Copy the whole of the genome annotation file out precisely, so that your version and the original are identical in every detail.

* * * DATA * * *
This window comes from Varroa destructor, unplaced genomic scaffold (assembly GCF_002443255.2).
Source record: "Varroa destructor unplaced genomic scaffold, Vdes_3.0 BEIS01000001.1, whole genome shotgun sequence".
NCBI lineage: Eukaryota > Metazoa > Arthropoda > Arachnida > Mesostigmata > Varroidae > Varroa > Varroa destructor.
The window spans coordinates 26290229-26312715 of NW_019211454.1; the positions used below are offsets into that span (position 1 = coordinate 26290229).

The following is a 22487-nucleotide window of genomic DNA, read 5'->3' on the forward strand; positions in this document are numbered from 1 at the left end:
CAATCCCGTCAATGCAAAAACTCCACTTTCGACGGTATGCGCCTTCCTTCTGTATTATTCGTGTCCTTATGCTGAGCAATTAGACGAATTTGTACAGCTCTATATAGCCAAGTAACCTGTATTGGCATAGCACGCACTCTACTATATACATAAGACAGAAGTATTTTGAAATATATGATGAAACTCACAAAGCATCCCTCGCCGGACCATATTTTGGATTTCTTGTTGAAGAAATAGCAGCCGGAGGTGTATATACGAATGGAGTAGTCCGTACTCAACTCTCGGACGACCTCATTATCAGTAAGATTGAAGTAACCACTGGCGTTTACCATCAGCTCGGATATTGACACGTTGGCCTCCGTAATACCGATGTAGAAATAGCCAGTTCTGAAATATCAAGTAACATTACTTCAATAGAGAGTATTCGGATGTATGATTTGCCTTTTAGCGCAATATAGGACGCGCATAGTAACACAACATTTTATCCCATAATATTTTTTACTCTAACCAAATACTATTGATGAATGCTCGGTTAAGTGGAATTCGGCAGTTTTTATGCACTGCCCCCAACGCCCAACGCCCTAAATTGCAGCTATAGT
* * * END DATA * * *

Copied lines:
This window comes from Varroa destructor, unplaced genomic scaffold (assembly GCF_002443255.2).
Source record: "Varroa destructor unplaced genomic scaffold, Vdes_3.0 BEIS01000001.1, whole genome shotgun sequence".
NCBI lineage: Eukaryota > Metazoa > Arthropoda > Arachnida > Mesostigmata > Varroidae > Varroa > Varroa destructor.
The window spans coordinates 26290229-26312715 of NW_019211454.1; the positions used below are offsets into that span (position 1 = coordinate 26290229).

The following is a 22487-nucleotide window of genomic DNA, read 5'->3' on the forward strand; positions in this document are numbered from 1 at the left end:
CAATCCCGTCAATGCAAAAACTCCACTTTCGACGGTATGCGCCTTCCTTCTGTATTATTCGTGTCCTTATGCTGAGCAATTAGACGAATTTGTACAGCTCTATATAGCCAAGTAACCTGTATTGGCATAGCACGCACTCTACTATATACATAAGACAGAAGTATTTTGAAATATATGATGAAACTCACAAAGCATCCCTCGCCGGACCATATTTTGGATTTCTTGTTGAAGAAATAGCAGCCGGAGGTGTATATACGAATGGAGTAGTCCGTACTCAACTCTCGGACGACCTCATTATCAGTAAGATTGAAGTAACCACTGGCGTTTACCATCAGCTCGGATATTGACACGTTGGCCTCCGTAATACCGATGTAGAAATAGCCAGTTCTGAAATATCAAGTAACATTACTTCAATAGAGAGTATTCGGATGTATGATTTGCCTTTTAGCGCAATATAGGACGCGCATAGTAACACAACATTTTATCCCATAATATTTTTTACTCTAACCAAATACTATTGATGAATGCTCGGTTAAGTGGAATTCGGCAGTTTTTATGCACTGCCCCCAACGCCCAACGCCCTAAATTGCAGCTATAGT